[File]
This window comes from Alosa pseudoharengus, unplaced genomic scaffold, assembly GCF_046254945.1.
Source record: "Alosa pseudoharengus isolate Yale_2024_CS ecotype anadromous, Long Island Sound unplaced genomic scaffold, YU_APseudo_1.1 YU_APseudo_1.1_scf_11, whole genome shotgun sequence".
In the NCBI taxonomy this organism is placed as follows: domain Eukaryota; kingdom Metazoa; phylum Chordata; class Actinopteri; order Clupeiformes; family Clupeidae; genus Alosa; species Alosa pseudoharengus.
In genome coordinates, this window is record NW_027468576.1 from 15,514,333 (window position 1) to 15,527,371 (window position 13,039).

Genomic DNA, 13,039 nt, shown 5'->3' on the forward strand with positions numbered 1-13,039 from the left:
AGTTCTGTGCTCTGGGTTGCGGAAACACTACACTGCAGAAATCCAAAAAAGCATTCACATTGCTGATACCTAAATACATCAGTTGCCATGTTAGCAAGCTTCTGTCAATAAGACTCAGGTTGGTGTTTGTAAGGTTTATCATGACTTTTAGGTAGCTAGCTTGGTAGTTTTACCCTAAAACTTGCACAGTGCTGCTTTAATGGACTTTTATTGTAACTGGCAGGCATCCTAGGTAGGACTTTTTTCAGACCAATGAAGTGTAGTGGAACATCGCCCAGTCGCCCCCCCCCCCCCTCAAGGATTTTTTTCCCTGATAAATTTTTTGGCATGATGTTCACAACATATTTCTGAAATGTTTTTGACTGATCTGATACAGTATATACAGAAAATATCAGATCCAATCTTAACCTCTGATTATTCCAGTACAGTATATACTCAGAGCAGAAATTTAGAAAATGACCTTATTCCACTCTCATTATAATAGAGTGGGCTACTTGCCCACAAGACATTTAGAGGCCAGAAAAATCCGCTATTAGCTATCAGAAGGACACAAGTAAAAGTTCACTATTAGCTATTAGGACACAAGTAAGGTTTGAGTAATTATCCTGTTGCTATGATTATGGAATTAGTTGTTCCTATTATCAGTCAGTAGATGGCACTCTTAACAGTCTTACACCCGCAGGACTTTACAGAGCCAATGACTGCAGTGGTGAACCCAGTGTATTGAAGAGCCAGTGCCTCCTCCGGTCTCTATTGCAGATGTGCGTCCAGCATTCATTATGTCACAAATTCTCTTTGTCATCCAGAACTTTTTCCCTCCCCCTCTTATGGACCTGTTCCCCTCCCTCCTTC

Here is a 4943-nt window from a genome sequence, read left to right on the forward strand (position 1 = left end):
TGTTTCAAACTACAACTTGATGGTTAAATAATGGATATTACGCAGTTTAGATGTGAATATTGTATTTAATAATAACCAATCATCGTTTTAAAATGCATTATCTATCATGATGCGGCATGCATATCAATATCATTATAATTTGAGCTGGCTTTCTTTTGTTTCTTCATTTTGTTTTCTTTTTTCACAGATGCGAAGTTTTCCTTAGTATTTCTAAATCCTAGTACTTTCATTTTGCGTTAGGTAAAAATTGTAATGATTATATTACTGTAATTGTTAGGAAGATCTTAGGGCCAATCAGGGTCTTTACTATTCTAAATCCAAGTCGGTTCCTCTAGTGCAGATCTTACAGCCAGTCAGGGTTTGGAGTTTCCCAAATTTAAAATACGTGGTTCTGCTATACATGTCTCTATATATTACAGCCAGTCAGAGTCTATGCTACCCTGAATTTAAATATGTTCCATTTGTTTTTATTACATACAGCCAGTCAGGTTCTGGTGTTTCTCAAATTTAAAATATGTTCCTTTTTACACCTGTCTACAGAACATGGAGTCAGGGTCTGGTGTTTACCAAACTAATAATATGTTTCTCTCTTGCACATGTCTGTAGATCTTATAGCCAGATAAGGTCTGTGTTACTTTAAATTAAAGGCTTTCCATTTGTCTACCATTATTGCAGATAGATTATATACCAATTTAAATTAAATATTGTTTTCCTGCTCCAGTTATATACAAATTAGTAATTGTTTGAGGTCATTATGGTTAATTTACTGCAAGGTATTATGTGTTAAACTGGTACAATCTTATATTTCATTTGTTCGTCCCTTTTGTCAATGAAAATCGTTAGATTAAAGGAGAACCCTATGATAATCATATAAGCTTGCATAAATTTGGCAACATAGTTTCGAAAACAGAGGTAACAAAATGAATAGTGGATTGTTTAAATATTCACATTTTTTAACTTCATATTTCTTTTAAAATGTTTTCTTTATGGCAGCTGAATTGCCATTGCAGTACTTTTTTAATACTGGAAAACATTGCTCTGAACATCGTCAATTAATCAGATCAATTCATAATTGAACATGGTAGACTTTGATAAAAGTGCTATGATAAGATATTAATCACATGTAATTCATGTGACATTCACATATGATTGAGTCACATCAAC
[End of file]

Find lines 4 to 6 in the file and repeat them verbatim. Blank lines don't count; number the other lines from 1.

In genome coordinates, this window is record NW_027468576.1 from 15,514,333 (window position 1) to 15,527,371 (window position 13,039).

Genomic DNA, 13,039 nt, shown 5'->3' on the forward strand with positions numbered 1-13,039 from the left:
AGTTCTGTGCTCTGGGTTGCGGAAACACTACACTGCAGAAATCCAAAAAAGCATTCACATTGCTGATACCTAAATACATCAGTTGCCATGTTAGCAAGCTTCTGTCAATAAGACTCAGGTTGGTGTTTGTAAGGTTTATCATGACTTTTAGGTAGCTAGCTTGGTAGTTTTACCCTAAAACTTGCACAGTGCTGCTTTAATGGACTTTTATTGTAACTGGCAGGCATCCTAGGTAGGACTTTTTTCAGACCAATGAAGTGTAGTGGAACATCGCCCAGTCGCCCCCCCCCCCCCTCAAGGATTTTTTTCCCTGATAAATTTTTTGGCATGATGTTCACAACATATTTCTGAAATGTTTTTGACTGATCTGATACAGTATATACAGAAAATATCAGATCCAATCTTAACCTCTGATTATTCCAGTACAGTATATACTCAGAGCAGAAATTTAGAAAATGACCTTATTCCACTCTCATTATAATAGAGTGGGCTACTTGCCCACAAGACATTTAGAGGCCAGAAAAATCCGCTATTAGCTATCAGAAGGACACAAGTAAAAGTTCACTATTAGCTATTAGGACACAAGTAAGGTTTGAGTAATTATCCTGTTGCTATGATTATGGAATTAGTTGTTCCTATTATCAGTCAGTAGATGGCACTCTTAACAGTCTTACACCCGCAGGACTTTACAGAGCCAATGACTGCAGTGGTGAACCCAGTGTATTGAAGAGCCAGTGCCTCCTCCGGTCTCTATTGCAGATGTGCGTCCAGCATTCATTATGTCACAAATTCTCTTTGTCATCCAGAACTTTTTCCCTCCCCCTCTTATGGACCTGTTCCCCTCCCTCCTTC